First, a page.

Chancellor Ellen Hobbs Lyle set the long-awaited trial date during a conference call last week with attorneys in the case. The litigation pits school districts in Memphis and Nashville against the state over whether Tennessee allocates enough money for K-12 education, especially for its urban students.

The trial’s outcome could have major implications for how Tennessee public schools are funded. If successful, the case could force the state to invest more in K-12 education, which already consumes about $6.5 billion of the state’s $39.6 billion budget.

https://tn.chalkbeat.org/2020/7/15/21326022/judge-sets-trial-date-for-tennessees-5-year-old-school-funding-lawsuit

A recent report from the Tennessee Advisory Commission on Intergovernmental Relations (TACIR) found that Tennessee underfunds schools by around $1.7 billion a year.

So Essential They’re Not Worth a Raise

Teachers: They are “essential employees” but just aren’t worth giving a raise. That’s the message from Maryville as reported in a recent article in the Daily Times.

Maryville’s reopening plan designates all staff members “essential critical workers” and allows them to continue working following a potential COVID-19 exposure if they are asymptomatic and follow guidelines such as wearing a face covering for 14 days.

Winstead said that the provision is designed to allow schools to operate with enough staff if there is exposure to a child with the coronavirus.

But also note:

Faced with funding and other uncertainties as classes are about to resume for the first time since the pandemic, the Maryville Board of Education voted Monday, July 13, to rescind a planned raise and spend about $128,000 to disinfect buildings.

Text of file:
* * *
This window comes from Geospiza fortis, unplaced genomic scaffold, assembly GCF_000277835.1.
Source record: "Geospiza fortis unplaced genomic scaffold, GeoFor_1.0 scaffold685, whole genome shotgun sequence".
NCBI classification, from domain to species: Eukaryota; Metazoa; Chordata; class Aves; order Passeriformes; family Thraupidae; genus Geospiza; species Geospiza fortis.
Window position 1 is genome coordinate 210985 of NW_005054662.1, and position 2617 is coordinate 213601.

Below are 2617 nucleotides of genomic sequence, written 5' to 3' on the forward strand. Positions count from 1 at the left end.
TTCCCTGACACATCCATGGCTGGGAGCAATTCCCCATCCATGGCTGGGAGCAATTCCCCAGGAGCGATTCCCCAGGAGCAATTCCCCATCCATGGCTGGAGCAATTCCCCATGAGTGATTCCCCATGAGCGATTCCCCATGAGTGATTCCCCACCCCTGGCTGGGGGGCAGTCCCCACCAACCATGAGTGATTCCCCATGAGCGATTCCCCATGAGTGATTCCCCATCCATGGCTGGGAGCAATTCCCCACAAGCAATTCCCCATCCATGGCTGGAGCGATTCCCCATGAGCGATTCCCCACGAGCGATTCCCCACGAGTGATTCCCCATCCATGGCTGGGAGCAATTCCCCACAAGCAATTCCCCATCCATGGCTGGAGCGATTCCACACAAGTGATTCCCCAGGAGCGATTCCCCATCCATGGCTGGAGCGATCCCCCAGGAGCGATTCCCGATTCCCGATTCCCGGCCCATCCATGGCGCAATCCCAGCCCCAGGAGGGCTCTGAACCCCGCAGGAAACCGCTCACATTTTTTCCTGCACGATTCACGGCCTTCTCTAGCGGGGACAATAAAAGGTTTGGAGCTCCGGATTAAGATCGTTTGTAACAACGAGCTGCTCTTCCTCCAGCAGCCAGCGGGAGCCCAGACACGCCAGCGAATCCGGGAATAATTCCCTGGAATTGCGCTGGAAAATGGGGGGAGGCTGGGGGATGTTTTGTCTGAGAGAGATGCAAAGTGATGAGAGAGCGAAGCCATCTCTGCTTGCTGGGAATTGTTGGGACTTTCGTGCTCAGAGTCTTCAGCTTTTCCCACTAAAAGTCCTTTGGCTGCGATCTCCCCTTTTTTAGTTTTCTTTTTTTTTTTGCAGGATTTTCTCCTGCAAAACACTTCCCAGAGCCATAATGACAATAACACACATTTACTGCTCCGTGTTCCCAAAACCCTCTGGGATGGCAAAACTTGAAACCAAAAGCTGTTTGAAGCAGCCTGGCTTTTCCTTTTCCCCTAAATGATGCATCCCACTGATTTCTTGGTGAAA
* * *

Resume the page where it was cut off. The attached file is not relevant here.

The article notes the raise was cut as a result of the state reducing salary funds to the district. At Gov. Lee’s urging, the General Assembly eliminated all salary increase funds from the BEP (the state funding formula for schools).

Walsingham Calls for Federal Investment in Education

In an interview with the Johnson City Press, 1st District congressional candidate Blair Walsingham noted she’d like to see more federal dollars flow to public schools.

Basic income, educational programs and modern vocational training will increase opportunity.

We need to focus our resources on improving our infrastructure, educational system, eliminating health care deserts and expenses, and providing a universal basic income to all Americans. 

Read more: https://www.johnsoncitypress.com/news/walsingham-believes-tax-dollars-should-be-invested-in-education/article_99c394da-c216-11ea-a549-8b28102eac11.html

This

Peter Greene explains pretty much everything you need to know about public education in this post about returning to school amid COVID-19: